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Eichler and His Houses:  1945–1955

Joseph Eichler

The end of World War II brought tremendous change to the Mid–Peninsula. New residents with G.I. housing and education loans sought work and study opportunities at Stanford and at the nascent electronics industries; others came simply for the mild weather and cheap land. This influx, combined with a dearth of residential construction since the 30s, led to a construction boom. Cookie cutter suburban developments proliferated, built on spec by “merchant builders.” From 1946 to 1949, before he became famous for bringing affordable modernist design to the masses, Joseph Eichler was a successful merchant builder constructing over 300 conventional houses. He bought his first set of plans for $25 from “Flat Top” Miller, a prolific pre–fab developer in Oakland. What caused his transformation from ordinary to iconic?

Eichler was born in New York City in 1900 to European Jewish immigrant parents of modest means and liberal politics. A life–long Democrat, he grew to maturity in culturally diverse New York City. After receiving a business degree from N.Y.U. in 1920, he worked for Wall Street investment firms. In 1925, Joe wed Lillian, whose parents, also Jewish immigrants, ran a successful wholesale butter and egg business.  Joe worked for the family business and soon relocated to its San Francisco branch with his wife and two children, Robert and Ned. According to Ned, Eichler found the job uninspiring, but his competitiveness and determination served him well, and, ultimately, he became treasurer. The family lived in traditional housing until 1942, when Joe excitedly announced that they were moving to a Hillsborough rental designed by Frank Lloyd Wright.  This contemporary “Usonian” house, with its open floor plan, so enthralled Eichler that he and Lillian hired a young Wright disciple, Robert Anshen, to design a contemporary house for them—a project that wouldn’t come to fruition for a decade. By 1945, the Wright house lease expired, as did Joe’s job when the family business folded.

Searching for a second career, Eichler, who had never used a hammer, purchased two sets of plans from “Flat Top” Miller, the Oakland developer. Between 1946 and 1949, he boldly transformed himself into the aforementioned “merchant-builder.” When the architect, Robert Anshen, visited one of Eichler’s job sites and asked “How can someone like you, who loves real architecture, build this crap?”  Eichler was annoyed and intrigued. Developers, at this time, regarded architects as an unnecessary expense, yet the adventurous Eichler agreed to let Anshen create three plans for $2,500. The result was a 50–unit subdivision called Sunnyvale Manor 11. Completed in February 1950, it sold out in two weeks. It also won national acclaim for its radical design: exposed post–and–beam construction on concrete slab foundations with radiant heating, flat roofs, windowless horizontal façades; floor–to–ceiling windows and sliding glass doors opening to the rear garden, exposed ceiling beams; tongue and groove redwood ceilings following the roof-line; lauan paneling and an open floor plan.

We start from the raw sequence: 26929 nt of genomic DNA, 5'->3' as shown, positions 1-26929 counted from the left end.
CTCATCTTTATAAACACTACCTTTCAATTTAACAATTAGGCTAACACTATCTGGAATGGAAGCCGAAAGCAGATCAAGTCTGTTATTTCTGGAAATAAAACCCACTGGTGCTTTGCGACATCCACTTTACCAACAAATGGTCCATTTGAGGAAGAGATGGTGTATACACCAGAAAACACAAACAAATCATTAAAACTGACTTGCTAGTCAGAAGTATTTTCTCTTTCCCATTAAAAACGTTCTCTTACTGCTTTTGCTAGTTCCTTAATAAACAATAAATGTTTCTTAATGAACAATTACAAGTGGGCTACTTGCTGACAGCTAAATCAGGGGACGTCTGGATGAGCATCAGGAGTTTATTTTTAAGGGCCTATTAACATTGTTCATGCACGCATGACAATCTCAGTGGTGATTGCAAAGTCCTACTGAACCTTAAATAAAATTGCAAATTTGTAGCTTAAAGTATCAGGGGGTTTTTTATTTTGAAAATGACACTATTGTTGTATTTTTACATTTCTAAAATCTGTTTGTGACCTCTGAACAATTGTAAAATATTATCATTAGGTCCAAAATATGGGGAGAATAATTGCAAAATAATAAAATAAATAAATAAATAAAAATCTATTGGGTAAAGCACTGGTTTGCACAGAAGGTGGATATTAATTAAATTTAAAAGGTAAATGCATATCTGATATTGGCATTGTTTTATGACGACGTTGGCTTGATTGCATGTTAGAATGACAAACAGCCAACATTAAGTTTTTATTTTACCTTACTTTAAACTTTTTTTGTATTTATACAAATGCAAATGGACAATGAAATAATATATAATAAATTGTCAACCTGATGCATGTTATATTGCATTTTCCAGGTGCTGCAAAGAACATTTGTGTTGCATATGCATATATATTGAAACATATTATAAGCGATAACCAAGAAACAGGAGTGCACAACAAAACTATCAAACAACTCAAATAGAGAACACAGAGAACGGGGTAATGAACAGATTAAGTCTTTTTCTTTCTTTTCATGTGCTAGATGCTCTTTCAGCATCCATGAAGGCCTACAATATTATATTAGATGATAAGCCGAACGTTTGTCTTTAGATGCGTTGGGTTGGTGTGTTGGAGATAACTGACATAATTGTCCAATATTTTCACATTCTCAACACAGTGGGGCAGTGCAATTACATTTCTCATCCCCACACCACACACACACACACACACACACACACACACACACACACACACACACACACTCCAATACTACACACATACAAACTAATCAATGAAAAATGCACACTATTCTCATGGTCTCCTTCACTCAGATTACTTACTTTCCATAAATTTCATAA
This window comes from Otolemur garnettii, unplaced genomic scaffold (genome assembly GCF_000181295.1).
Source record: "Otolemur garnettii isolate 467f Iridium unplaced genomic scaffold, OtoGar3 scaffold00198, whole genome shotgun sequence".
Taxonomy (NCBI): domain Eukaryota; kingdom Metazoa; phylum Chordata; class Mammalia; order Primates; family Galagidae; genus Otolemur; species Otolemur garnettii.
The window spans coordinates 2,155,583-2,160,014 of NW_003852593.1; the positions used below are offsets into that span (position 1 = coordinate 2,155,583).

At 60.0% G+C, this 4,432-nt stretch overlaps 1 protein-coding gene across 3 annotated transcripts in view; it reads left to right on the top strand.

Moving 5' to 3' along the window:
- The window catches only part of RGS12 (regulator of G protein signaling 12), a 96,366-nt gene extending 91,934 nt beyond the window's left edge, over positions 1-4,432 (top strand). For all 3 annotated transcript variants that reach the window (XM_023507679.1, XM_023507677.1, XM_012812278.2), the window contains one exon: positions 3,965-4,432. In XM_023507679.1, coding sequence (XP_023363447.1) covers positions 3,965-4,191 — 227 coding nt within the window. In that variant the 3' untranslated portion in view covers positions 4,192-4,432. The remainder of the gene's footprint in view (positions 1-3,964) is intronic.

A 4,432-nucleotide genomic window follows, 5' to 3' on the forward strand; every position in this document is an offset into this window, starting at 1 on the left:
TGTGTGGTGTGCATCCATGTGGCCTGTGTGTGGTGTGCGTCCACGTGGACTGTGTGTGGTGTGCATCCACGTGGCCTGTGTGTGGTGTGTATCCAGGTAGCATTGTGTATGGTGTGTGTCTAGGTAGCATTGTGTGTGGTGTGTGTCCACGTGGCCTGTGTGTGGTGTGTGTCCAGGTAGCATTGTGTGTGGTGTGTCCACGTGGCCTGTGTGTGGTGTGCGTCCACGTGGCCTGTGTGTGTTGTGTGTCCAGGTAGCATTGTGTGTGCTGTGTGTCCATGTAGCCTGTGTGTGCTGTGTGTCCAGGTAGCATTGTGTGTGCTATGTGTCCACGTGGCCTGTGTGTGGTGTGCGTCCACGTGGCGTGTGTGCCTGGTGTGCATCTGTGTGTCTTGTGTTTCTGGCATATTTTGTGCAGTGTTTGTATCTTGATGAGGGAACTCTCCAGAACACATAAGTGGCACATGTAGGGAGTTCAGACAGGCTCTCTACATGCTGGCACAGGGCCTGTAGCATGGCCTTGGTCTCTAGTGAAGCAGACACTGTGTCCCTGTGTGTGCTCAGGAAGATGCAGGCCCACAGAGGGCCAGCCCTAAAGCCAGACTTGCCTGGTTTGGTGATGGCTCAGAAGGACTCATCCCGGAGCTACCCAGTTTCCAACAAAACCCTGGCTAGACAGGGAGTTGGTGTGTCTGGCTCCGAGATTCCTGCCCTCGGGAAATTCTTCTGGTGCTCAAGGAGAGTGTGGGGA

Eichler and Anshen’s partnership expanded the architectural lexicon to include “Eichler” and “California Modern.” Because this radical style appealed to a small segment of sophisticated but non–moneyed buyers, it required equally radical merchandising methods. Eichler refined production methods to keep prices down; he assembled an aggressive marketing team; he pioneered the concept that modern architecture could create a better way of life for the average family. Eichler referred to his vision as “The American Way” and we can see it in two of his Palo Alto subdivisions—Fairmeadows and Greenmeadow. Both are located south of Oregon Avenue, where Eichler built 3,000 houses out of a total of 11,000 throughout California. Fairmeadows, built in the early 50’s and designed by Anshen, was named “Subdivision of the Year” by Architectural Forum. Most of the houses have flat roofs or a low–pitched gable with clerestory windows, but Fairmeadows’ distinctive feature is the street layout formed from three distinct concentric circles. The circular street pattern avoids the monotony of the typical suburban grid, but its primary purpose is to foster neighborhood cohesiveness, safe streets and a vibrant community.

Eichler worked with a stable of architects including Quincy Jones and Claude Oakland. Jones designed Joe’s favorite subdivision in 1955, the 243–house Greenmeadow tract. This National Register neighborhood has a central recreation area with park and swimming pool plus a childcare facility. Several main streets with many cul–de–sacs branching off foster privacy, street play and a family–friendly atmosphere. Gaining approval from the Palo Alto City Council for this project encountered resistance, as the public spaces necessitated sub–standard sized lots for the houses. The greatest obstacle, however, was created when Eichler called the council members disparaging names because they questioned the superior benefits of his project. Cooler heads won the day and Joe promised never again to appear before a city council.

Eichler’s career continued several decades until his death in 1974, but that story will have to wait until the next installment. ©

(See Part 2: Joe Eichler and His Houses 1955–1974)

Margaret Feuer

PAST, November 1 and November 8, 2013

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